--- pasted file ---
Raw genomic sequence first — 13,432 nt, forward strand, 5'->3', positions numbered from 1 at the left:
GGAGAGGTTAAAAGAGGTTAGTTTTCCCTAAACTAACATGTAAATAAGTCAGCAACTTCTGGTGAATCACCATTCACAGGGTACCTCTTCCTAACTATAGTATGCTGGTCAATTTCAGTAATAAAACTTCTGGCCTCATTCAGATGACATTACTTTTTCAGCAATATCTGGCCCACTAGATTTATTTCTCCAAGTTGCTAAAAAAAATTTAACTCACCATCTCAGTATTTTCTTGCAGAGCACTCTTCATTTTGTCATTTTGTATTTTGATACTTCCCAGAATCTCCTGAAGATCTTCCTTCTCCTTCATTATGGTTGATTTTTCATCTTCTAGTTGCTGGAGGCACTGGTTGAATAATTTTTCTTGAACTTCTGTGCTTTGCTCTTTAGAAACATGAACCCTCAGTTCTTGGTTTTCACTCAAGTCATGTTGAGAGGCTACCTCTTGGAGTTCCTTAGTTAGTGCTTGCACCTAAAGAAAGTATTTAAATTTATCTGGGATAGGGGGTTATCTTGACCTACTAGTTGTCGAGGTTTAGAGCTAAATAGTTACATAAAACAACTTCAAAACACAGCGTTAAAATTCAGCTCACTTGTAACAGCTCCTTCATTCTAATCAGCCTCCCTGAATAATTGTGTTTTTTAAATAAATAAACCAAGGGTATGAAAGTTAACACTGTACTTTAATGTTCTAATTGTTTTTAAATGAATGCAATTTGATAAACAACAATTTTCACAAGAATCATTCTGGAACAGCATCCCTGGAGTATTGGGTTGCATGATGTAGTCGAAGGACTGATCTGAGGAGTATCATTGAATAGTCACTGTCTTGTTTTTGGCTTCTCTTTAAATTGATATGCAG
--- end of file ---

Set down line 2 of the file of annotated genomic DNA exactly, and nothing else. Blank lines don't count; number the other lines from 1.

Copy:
GGAGAGGTTAAAAGAGGTTAGTTTTCCCTAAACTAACATGTAAATAAGTCAGCAACTTCTGGTGAATCACCATTCACAGGGTACCTCTTCCTAACTATAGTATGCTGGTCAATTTCAGTAATAAAACTTCTGGCCTCATTCAGATGACATTACTTTTTCAGCAATATCTGGCCCACTAGATTTATTTCTCCAAGTTGCTAAAAAAAATTTAACTCACCATCTCAGTATTTTCTTGCAGAGCACTCTTCATTTTGTCATTTTGTATTTTGATACTTCCCAGAATCTCCTGAAGATCTTCCTTCTCCTTCATTATGGTTGATTTTTCATCTTCTAGTTGCTGGAGGCACTGGTTGAATAATTTTTCTTGAACTTCTGTGCTTTGCTCTTTAGAAACATGAACCCTCAGTTCTTGGTTTTCACTCAAGTCATGTTGAGAGGCTACCTCTTGGAGTTCCTTAGTTAGTGCTTGCACCTAAAGAAAGTATTTAAATTTATCTGGGATAGGGGGTTATCTTGACCTACTAGTTGTCGAGGTTTAGAGCTAAATAGTTACATAAAACAACTTCAAAACACAGCGTTAAAATTCAGCTCACTTGTAACAGCTCCTTCATTCTAATCAGCCTCCCTGAATAATTGTGTTTTTTAAATAAATAAACCAAGGGTATGAAAGTTAACACTGTACTTTAATGTTCTAATTGTTTTTAAATGAATGCAATTTGATAAACAACAATTTTCACAAGAATCATTCTGGAACAGCATCCCTGGAGTATTGGGTTGCATGATGTAGTCGAAGGACTGATCTGAGGAGTATCATTGAATAGTCACTGTCTTGTTTTTGGCTTCTCTTTAAATTGATATGCAG